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Irish Soda Bread
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Read Time: 3min 30sec
Step aside everyone, traditional Irish Soda Bread is the original no-knead bread. Are you a Foodie like myself and are on the look-out for a no-knead bread recipe that is incredibly tasty and far easier to bake than all those other hipstery no-knead bread recipes?
If yes, then you’ve come to the right place, my fellow Foodie friend. The Irish have the answer! *Raises fist triumphantly*
No proofing time needed, no expensive Dutch oven, no steaming. Just mix your ingredients together, shape your dough, cut a cross in the centre and bake in a very hot oven. That’s it.
And thanks to the buttermilk, it also has a distinctively yummy flavour that outshines its other non-kneaded counterparts (except sourdough, I would say it’s a tie between these two for me).
My Secret Ingredients
My Secret Ingredients
My recipe has two of my personal favourite additions- organic Einkorn Flour and Raw Honey. Einkorn Flour gives such an authentic and hearty taste, plus it is so much more golden in colour than regular wheat flour. In short, it’s great.
This flour is ever-so-slightly more absorbent than regular wheat flour, so have an extra 100 mls of liquid on hand, just in case.
As for the Raw Honey that I’ve used in my delicious Traditional Irish Tea Brack recipe, check out this blog to read for yourself why I love it so much. I found when trying just plain salted Irish Soda Bread that I prefer mine with a little hint of sweetness. Try it, it’s tasty. If you’d rather not, then regular honey would work just fine.
Why No Yeast?
Why No Yeast?
Irish Soda Bread became an instant staple in the Irish diet in the late 1800s when sodium bicarbonate, or Baking Soda as it is known, was introduced to the country. It could leaven bread and cakes just like yeast but was cheaper and less time-consuming.
Yes, yeasty bread is incredibly tasty, but the proofing time is not practical if you have a hungry family to feed. Baking soda largely grew to replace the use of yeast in other Irish classics, like Traditional Irish Tea Cake (Barmbrack). I use this excellent quality, chemical-free Baking Soda that you can get too!
I love using a Bench Scraper when baking, and I would recommend it for this bread recipe. It makes the job a breeze compared to what might otherwise be a sticky situation (pun intended!)
Mix up your ingredients (gently), shape it, slash it and throw it into the oven, and you have the perfectly moist and slightly tangy dinner companion to Irish Stew or Dublin Coddle in practically no time!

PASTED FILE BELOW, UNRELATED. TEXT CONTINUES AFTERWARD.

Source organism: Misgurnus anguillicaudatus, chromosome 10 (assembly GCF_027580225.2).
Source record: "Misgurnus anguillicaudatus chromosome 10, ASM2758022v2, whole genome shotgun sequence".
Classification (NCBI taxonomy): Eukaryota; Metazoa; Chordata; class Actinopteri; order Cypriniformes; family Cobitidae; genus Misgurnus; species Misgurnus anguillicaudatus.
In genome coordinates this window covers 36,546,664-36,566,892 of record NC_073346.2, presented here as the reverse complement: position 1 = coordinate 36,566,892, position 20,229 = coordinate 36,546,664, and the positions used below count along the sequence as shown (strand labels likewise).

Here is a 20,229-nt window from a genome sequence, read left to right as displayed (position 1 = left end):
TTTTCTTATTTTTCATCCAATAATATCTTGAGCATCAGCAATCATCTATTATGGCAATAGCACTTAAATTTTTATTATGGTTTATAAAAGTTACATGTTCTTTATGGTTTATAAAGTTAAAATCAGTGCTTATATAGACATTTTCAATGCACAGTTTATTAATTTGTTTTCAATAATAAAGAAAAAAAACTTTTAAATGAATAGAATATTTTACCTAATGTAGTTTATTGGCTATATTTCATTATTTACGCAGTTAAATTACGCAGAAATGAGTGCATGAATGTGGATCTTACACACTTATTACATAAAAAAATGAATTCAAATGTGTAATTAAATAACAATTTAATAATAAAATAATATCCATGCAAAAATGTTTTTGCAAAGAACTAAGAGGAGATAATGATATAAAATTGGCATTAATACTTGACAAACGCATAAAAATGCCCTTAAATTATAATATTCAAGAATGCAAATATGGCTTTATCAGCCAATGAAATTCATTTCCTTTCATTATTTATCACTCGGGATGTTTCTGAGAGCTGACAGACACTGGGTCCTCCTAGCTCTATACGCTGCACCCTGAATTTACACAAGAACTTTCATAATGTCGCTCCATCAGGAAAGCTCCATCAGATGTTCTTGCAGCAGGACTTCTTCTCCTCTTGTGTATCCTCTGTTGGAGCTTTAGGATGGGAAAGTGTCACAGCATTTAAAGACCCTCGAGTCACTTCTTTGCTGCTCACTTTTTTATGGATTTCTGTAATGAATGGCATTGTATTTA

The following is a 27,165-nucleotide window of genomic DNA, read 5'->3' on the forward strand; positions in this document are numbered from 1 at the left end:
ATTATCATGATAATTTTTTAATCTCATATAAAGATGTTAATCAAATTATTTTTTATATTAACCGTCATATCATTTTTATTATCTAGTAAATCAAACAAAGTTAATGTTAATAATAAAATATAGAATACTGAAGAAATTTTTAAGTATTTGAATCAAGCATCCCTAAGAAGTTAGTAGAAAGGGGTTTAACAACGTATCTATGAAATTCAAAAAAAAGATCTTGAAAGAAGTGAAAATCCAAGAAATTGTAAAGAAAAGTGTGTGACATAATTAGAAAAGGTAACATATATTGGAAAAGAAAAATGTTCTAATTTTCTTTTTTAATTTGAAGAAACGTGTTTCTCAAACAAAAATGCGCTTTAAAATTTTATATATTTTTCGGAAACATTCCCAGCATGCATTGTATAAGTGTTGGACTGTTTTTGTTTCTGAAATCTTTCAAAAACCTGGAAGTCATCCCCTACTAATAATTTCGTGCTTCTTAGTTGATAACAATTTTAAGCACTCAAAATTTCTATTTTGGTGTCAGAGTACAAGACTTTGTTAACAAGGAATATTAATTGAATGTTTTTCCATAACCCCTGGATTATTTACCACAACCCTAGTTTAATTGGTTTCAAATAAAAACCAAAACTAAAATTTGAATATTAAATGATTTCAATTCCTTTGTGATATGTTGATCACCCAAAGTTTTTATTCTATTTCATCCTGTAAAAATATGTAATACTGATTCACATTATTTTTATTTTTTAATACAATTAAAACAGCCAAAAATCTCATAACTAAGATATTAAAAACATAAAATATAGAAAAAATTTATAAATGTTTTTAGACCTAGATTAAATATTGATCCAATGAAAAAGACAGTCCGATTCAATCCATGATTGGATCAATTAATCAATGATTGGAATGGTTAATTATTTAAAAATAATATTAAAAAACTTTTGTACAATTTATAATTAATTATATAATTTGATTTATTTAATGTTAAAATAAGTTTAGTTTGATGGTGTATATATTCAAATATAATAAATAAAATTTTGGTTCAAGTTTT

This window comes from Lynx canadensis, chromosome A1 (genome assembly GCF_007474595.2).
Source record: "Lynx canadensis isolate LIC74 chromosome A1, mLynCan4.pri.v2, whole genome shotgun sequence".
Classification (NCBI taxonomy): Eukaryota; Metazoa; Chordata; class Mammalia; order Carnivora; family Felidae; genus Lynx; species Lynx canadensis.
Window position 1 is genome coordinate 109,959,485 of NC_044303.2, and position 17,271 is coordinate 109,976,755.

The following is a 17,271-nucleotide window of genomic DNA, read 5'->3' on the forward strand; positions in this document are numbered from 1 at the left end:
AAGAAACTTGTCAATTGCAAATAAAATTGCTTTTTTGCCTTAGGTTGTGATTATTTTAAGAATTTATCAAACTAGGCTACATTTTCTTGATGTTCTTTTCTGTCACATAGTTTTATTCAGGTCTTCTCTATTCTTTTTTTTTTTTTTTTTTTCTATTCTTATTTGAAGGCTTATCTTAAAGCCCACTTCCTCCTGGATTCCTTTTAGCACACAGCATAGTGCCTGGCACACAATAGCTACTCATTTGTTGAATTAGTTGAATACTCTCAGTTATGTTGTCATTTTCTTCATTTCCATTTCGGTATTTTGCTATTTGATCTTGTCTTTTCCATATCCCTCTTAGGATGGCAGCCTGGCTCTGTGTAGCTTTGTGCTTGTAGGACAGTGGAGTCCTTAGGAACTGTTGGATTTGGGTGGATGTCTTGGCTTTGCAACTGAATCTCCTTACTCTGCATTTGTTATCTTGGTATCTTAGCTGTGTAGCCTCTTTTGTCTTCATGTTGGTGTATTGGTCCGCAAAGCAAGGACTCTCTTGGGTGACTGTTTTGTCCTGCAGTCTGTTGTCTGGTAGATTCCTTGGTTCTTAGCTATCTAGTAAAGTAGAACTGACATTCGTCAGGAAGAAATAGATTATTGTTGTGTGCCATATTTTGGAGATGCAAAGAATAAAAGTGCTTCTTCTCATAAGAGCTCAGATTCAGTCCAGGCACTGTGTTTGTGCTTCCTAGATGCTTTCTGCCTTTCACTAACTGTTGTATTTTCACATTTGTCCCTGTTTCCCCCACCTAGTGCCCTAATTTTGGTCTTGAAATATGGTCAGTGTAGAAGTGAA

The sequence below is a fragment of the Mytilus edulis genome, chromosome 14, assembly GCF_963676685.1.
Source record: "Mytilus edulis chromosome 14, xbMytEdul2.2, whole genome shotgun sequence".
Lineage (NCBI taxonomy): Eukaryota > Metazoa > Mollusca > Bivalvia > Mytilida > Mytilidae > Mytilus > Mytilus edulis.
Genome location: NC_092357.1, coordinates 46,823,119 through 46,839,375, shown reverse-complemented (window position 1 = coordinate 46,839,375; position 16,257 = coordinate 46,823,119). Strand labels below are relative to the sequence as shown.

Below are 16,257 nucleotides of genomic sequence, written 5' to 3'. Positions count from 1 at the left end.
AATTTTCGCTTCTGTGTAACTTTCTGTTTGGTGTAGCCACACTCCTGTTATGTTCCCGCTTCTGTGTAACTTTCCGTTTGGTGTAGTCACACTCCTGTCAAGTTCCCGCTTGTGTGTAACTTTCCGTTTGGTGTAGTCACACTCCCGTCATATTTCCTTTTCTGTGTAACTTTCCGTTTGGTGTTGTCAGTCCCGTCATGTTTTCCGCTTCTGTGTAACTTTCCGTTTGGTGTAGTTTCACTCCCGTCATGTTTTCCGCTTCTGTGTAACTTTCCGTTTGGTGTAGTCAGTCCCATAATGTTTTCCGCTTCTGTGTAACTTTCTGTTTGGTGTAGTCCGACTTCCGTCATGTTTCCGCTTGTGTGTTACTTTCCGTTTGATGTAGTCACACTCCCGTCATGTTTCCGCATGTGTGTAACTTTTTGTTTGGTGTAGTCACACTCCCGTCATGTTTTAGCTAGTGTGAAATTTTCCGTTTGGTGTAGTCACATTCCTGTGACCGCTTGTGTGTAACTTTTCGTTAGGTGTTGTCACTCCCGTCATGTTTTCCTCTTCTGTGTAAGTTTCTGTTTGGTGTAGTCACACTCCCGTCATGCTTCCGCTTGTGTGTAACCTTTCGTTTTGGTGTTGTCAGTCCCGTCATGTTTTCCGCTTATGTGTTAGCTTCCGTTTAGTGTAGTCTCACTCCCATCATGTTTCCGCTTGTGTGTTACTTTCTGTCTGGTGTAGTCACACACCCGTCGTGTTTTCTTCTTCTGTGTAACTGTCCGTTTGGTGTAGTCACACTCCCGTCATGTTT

Have I whet your appetite enough? Let’s get to the recipe!
Irish Soda Bread Recipe
1. Mix all your dry ingredients together in a large bowl.
2. In a separate bowl or jug, combine the honey and buttermilk well- reserve 100 mls or so to the side before combining. We want all that yummy honey in our bread.
3. Make a well in your dry ingredients and pour in your wet ingredients.
4. Combine the dry and wet together in a circular clockwise motion with a hand stiffened like a claw- kind or replicating the mixing attachment on a food mixer.
5. The mixture should come together nicely in a ball- it is a slightly sticky dough.
6. Tip out onto a well-floured surface and fold in on itself a few times with your handy Bench Scraper, then gently shape into a round.
7. Cut a deep x or cross on the top, and place on a parchment lined baking tray, ready for the oven.
8. Place in a hot, preheated oven at 250 degrees Celsius or 482 degrees Fahrenheit for 15 minutes.
9. Lower the heat to 200 degrees Celsius or 392 degrees Fahrenheit, and bake for a further 30 minutes or until the crust is beautifully golden brown and it is hollow sounding when tapped on the bottom.
10. Allow to cool as much as possible before slicing and slather on a generous helping of butter. Yum!
So simple and incredibly delicious, my Irish Soda Bread is the perfect companion to Traditional Irish Stew or my Dublin Coddle recipes- check them out here!
I also love mine well buttered with a thick layer of Raw Honey on top and a big mug of strong tea in hand. Delish!
Irish Soda Bread is best eaten within 2-3 days of baking- but trust me, there won’t be any left after that time anyway!
Let me know in the comments below if you’ve tried this or would like to try this recipe.
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